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State of the 2021 New York Jets: Robert Saleh, Zach Wilson bring fresh buzz

Where does your franchise stand heading into 2021? Adam Rank sets the table by providing a State of the Franchise look at all 32 teams, zeroing in on the key figures to watch and setting the stakes for the season to come.

Members of the Jets organization, Jets fans around the world and those who are ready to style their hair like Zach Wilson:

The New York Jets are coming off one of the lowest points in the history of this proud franchise. And I know that you didn't get the quarterback you thought you were going to get after you started last season 0-13. But there is a new coach in town. And a new quarterback, too. I know these are familiar themes for the Jets, a franchise that seems like it's starting over every few years. But this really feels like the start of something special.

How the Jets got here

Let's take a quick look back at the highs and lows of the 2020 season.

The high:

  • Beating the Rams in Week 15 for their first win of the season. Hey, there are no guarantees in life. When you put on those shoulder pads, you are doing so with the intent -- as Herm Edwards once put it -- to win the game. You play to win the game.

The low:

  • Beating the Rams and then the Browns the next week. I know you can't tell a group of players – including many who might not even be on the team next year -- that losing is the best possible outcome. You just can't. But I can just imagine the dismay Jets fans felt -- after suffering through most of two seasons of the Adam Gase era -- when their team won enough games to ensure they would not be in position to draft the best quarterback prospect since Andrew Luck.

2021 VIPs

Head coach: Robert Saleh. I feel like I could spend a lot of time trying to do a deep dive into what went into the Jets' decision to hire Adam Gase two years ago. But let's not do that, mostly because I really do believe the Jets nailed it with the hiring of Saleh. Keeping tabs on him in San Francisco for the past few years has been like watching a guy develop to the point that you knew he was going to be a big star. Like Stone Cold Steve Austin before he was King of the Ring and launched Austin 3:16. Saleh was part of rebuilding the 49ers' defense into one of the league's best over the last couple of years.

And as my colleague Ian Rapoport mentioned back in January, the Jets wanted a clear leader as their head coach. Somebody who could lead this franchise. That was never going to be the former guy. They moved quickly to talk to Saleh, and Saleh clearly wanted this gig. If I'm being honest, this is one of the most desirable jobs in the NFL. The Jets had the No. 2 overall pick in this year's draft. There was already some talent on the roster. And if you win with the Jets, you'll be beloved forever. I love this fit. Saleh is a high-energy, confident leader who is going to play well in New York.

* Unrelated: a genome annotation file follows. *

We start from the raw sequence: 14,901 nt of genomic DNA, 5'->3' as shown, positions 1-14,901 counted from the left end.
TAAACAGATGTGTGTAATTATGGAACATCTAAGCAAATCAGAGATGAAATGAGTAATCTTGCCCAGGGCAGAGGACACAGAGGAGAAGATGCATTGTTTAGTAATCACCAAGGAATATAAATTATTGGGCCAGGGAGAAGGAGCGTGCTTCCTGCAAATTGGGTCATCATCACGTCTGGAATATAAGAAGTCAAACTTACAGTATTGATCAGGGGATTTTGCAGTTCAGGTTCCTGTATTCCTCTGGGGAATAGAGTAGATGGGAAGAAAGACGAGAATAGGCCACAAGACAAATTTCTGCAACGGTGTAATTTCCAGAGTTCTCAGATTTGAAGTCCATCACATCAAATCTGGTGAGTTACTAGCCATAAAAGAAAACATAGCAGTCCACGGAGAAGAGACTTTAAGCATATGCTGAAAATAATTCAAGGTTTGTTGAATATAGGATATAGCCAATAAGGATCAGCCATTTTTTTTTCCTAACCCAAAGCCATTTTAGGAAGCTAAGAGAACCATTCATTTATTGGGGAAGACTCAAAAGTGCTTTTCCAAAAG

Quarterback: Zach Wilson. The Jets obviously lost out on Trevor Lawrence, who went to the Jags first overall, and many fans will talk about that forever. But there was no wavering during the draft process -- Wilson was the Jets' guy. While the 49ers were perceived as the wild card who could go any number of ways at No. 3 overall, it feels like the Jets were locked in on Wilson from the jump at No. 2. He is the fifth quarterback the Jets have drafted in the first or second round since 2009. And I could sit here and list those quarterbacks now, but why do we have to talk about old (stuff)?

Wilson had 33 touchdowns and just three interceptions last season for BYU, which was the best TD-to-INT ratio in the FBS in 2020. He was electric every time you turned on the television. You can understand why the Jets were so quick to fall in love with him.

Projected 2021 MVP: Wilson. I know it's kind of tough to pin it all on a rookie quarterback. But really, it's up to him. The defense could be pretty good. (And we'll talk about the defense in just a minute.) But Jets quarterbacks rank last in the NFL in completion percentage (59.2), passing yards per game (189.0), TD-to-INT ratio (53:49) and passer rating (76.5) since 2018. While Wilson is expected to develop into a dynamic playmaker down the road, even being just a plus-level game-manager as a rookie would give this team a huge boost.